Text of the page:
Since the COVID-19 pandemic began, we in the Public Policy department have remained steadfast in our mission to protect our clients, our staff, and the Center so that we can all remain healthy and continue to provide critical services.
This includes tracking all the governmental responses to COVID-19 at the local, state, and federal levels to see how these responses impact us. We dive deep into the analysis of every legislative move and executive order, and we are also closely tracking how dwindling tax revenue coffers at each level of government affects potential discontinuation of service provisions.
This crisis has taught me that, if I have to, I can hammer through an 1,800-page federal bill in a day.
When I got sober more than 10 years ago and looked back on my experience, I realized that a lot of people in my community were barred from accessing services simply because they were LGBT, black, brown or some other disadvantaged group. Many of us didn’t even know services existed, how to obtain services if we did know about them, or how to get to them due to lack of transportation. So, I started to get involved and help people in the recovery community by connecting them to services.
In 2012 my twin brother Albert died from AIDS-related complications. It crushed our family. He lived in Texas and suffered from so much shame and guilt around his diagnosis and identity that he didn’t tell anyone, not even me, that he was sick. Before we knew it, it was too late. He went into the hospital and died six weeks later.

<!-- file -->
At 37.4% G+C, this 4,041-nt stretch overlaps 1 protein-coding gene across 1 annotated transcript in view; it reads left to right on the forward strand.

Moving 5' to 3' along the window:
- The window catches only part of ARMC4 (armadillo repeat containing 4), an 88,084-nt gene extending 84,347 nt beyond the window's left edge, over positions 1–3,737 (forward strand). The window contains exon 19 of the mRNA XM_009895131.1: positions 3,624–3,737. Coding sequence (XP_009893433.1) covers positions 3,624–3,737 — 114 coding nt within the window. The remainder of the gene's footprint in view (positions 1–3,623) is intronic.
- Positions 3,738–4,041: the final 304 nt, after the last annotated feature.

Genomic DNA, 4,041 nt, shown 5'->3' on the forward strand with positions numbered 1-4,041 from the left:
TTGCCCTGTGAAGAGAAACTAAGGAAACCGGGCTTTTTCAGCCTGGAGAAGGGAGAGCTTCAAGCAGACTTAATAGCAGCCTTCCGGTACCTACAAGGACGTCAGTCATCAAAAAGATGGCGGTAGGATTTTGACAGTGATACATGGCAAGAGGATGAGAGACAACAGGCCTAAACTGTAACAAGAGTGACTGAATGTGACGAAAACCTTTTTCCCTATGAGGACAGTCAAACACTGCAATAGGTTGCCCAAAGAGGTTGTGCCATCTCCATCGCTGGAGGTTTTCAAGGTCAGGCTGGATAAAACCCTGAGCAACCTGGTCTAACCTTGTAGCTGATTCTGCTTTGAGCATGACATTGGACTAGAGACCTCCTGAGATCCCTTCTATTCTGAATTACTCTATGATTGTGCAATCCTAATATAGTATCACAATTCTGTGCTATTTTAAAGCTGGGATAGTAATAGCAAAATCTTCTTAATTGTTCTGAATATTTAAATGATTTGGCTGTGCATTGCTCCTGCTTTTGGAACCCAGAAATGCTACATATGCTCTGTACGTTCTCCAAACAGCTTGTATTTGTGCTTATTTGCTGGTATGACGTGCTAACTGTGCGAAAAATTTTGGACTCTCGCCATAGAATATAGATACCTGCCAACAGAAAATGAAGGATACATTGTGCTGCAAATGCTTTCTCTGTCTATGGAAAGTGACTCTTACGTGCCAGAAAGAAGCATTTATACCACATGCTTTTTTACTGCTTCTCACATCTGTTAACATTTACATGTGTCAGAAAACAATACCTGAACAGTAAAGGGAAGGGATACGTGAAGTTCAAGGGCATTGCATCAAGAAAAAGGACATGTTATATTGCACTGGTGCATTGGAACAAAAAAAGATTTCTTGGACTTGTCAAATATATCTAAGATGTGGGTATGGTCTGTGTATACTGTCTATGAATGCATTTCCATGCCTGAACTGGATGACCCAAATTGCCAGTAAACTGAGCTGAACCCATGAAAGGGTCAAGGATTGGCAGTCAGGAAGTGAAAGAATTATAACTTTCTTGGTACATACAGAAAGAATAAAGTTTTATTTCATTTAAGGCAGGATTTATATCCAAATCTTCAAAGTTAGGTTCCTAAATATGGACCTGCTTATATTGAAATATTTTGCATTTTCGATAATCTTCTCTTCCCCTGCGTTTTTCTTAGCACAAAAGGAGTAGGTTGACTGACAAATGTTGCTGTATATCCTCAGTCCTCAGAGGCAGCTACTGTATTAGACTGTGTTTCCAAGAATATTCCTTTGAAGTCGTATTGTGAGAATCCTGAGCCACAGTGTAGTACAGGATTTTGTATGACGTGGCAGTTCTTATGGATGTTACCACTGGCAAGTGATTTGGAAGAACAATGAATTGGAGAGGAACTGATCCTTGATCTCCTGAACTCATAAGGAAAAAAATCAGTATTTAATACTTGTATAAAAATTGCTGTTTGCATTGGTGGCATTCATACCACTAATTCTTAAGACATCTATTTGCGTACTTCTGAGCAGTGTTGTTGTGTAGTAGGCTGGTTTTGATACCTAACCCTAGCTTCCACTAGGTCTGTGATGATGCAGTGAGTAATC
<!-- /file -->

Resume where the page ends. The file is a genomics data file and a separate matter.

I vowed then and there to double my efforts of helping my community, to fight against all the legal and social barriers and stigma that we face as an LGBTQ community and as people of color. There’s no reason for any of us to die.
I participated in AIDS/LifeCycle for the first time in 2014 then again in 2016. This year would have been my third time. I’m already signed up for 2021.
Before joining the Center’s staff, I had been a volunteer for more than a decade then spent a year as a Public Policy intern while earning my master’s degree from UCLA Luskin School of Public Affairs.
Everyone in the department is so focused on lifting up the LGBTQ community by breaking down those homophobic, transphobic, xenophobic, classist, and racist laws that prevent us from being the best we can be. It is in complete alignment with my purpose in helping my community.
Hometown: Lubbock, Texas
Year Started Working at Center: 2019
Senior Policy Advocate & Community Organizer